Brief Fact Summary.
The defendant’s strategy of distributing information to the general public about trading on the New York Stock Exchange took away the advantages of being a paid customer with the plaintiff investment firms.
Synopsis of Rule of Law.
Where two products do not directly compete, a misappropriation claim cannot be brought.
The cost of generating the information, its time-sensitivity, and direct competition between the parties merely define pre-existing conditions; the threat to the plaintiff's business merely identifies a consequence of the act of free-riding.View Full Point of Law
The plaintiffs are firms that invested heavily in market research targeting specific firms and industries. Each firm released its recommendations regarding stock trading to its paid customers prior to the start of trading on the New York Stock Exchange (NYSE). That information was then released to the general public after the start of trading each day. This strategy was meant to give paid customers a leg up on the market. The defendant removed the advantages to being a paid customer with these plaintiff firms by collecting trading information from a variety of sources and releasing it to the general public prior to the start of trading each day.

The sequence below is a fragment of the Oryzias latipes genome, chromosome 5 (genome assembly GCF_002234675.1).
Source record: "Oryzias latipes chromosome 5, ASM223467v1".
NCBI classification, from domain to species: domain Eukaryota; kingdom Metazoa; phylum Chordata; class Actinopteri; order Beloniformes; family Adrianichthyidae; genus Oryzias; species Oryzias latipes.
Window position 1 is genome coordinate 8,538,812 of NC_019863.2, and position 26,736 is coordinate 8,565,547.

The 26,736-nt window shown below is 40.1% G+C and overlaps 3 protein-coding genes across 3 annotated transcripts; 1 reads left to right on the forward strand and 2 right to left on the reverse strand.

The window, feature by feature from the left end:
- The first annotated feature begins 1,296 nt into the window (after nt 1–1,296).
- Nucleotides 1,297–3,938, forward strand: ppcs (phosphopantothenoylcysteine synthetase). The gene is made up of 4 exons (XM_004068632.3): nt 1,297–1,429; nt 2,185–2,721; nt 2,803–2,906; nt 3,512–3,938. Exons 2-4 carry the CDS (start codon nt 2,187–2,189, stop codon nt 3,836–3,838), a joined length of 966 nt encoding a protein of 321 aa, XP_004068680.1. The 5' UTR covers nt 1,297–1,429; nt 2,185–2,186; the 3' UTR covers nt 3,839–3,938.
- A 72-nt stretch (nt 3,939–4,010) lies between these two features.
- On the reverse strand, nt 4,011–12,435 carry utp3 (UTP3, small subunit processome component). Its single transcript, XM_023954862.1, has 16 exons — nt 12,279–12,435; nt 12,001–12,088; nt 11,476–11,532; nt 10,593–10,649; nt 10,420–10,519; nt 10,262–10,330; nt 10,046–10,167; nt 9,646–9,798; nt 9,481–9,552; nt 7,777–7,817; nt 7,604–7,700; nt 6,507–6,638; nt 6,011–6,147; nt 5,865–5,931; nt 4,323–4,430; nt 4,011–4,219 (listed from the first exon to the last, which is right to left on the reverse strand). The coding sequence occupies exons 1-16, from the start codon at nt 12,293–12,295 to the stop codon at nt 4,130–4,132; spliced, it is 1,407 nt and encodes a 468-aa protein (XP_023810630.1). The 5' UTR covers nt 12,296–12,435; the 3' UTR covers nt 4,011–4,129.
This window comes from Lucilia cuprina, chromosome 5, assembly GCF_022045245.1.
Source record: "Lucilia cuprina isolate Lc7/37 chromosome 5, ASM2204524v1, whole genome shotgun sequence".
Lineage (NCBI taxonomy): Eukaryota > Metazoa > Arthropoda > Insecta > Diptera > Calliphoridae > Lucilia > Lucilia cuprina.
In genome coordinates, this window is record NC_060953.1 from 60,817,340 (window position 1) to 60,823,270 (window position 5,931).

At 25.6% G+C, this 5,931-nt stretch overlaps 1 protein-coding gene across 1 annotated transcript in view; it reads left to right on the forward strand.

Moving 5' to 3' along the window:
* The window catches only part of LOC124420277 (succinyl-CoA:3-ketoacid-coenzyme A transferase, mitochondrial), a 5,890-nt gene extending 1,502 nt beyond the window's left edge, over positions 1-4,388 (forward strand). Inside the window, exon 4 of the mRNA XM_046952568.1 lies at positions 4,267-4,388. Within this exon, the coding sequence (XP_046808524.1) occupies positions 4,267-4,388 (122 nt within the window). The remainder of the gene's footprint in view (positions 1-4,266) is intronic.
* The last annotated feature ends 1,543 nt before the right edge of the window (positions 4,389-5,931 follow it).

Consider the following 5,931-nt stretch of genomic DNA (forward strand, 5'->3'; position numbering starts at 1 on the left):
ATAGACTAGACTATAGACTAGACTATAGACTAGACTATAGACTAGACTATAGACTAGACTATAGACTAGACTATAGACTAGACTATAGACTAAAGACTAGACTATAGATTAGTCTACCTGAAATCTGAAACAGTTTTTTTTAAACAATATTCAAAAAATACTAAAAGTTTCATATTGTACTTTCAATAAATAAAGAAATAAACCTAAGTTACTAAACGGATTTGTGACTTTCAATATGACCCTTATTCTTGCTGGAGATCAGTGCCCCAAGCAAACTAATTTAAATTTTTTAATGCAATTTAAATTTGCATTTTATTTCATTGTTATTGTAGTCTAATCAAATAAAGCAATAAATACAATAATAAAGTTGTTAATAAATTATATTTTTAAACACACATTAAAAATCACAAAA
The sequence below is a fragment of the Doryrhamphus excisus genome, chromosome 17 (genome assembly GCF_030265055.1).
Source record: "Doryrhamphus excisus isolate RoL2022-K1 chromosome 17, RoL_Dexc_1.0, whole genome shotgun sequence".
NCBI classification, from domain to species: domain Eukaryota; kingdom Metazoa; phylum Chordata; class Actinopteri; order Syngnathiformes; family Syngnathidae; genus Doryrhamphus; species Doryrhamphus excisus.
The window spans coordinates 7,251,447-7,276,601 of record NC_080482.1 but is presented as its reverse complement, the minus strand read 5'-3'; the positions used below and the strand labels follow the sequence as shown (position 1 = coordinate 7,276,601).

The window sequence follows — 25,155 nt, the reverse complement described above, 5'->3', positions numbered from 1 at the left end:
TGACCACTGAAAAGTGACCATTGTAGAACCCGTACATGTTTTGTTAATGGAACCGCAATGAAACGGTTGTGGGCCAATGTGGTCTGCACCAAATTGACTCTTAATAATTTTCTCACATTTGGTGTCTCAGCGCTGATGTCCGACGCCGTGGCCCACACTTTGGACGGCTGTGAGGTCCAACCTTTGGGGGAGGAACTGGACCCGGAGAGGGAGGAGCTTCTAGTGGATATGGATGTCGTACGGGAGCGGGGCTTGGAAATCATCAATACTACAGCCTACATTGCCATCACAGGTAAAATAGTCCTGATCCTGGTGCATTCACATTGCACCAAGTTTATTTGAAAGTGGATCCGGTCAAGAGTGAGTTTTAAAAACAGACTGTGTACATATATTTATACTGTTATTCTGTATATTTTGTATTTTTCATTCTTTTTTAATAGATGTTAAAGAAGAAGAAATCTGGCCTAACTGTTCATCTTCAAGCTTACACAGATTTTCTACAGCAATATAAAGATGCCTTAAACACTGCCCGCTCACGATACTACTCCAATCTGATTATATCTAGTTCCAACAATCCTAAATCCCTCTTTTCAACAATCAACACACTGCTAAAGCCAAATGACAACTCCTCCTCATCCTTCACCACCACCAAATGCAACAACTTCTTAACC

Does the defendant’s distribution of trading information unfairly and illegally disrupt the plaintiffs’ businesses?
No. The district court decision is reversed.
It is commonplace for new technologies to destroy old business practices, as the defendant has done here. The defendant is selling the information not as its own, but is attributing it to the firms from where it is coming. The defendant collects, summarizes, and disseminates information and recommendations from firms, and this practice does not constitute misappropriation. In this case, the plaintiffs’ product and the defendant’s product do not directly compete. The claim is preempted by federal legislation on the topic of copyright.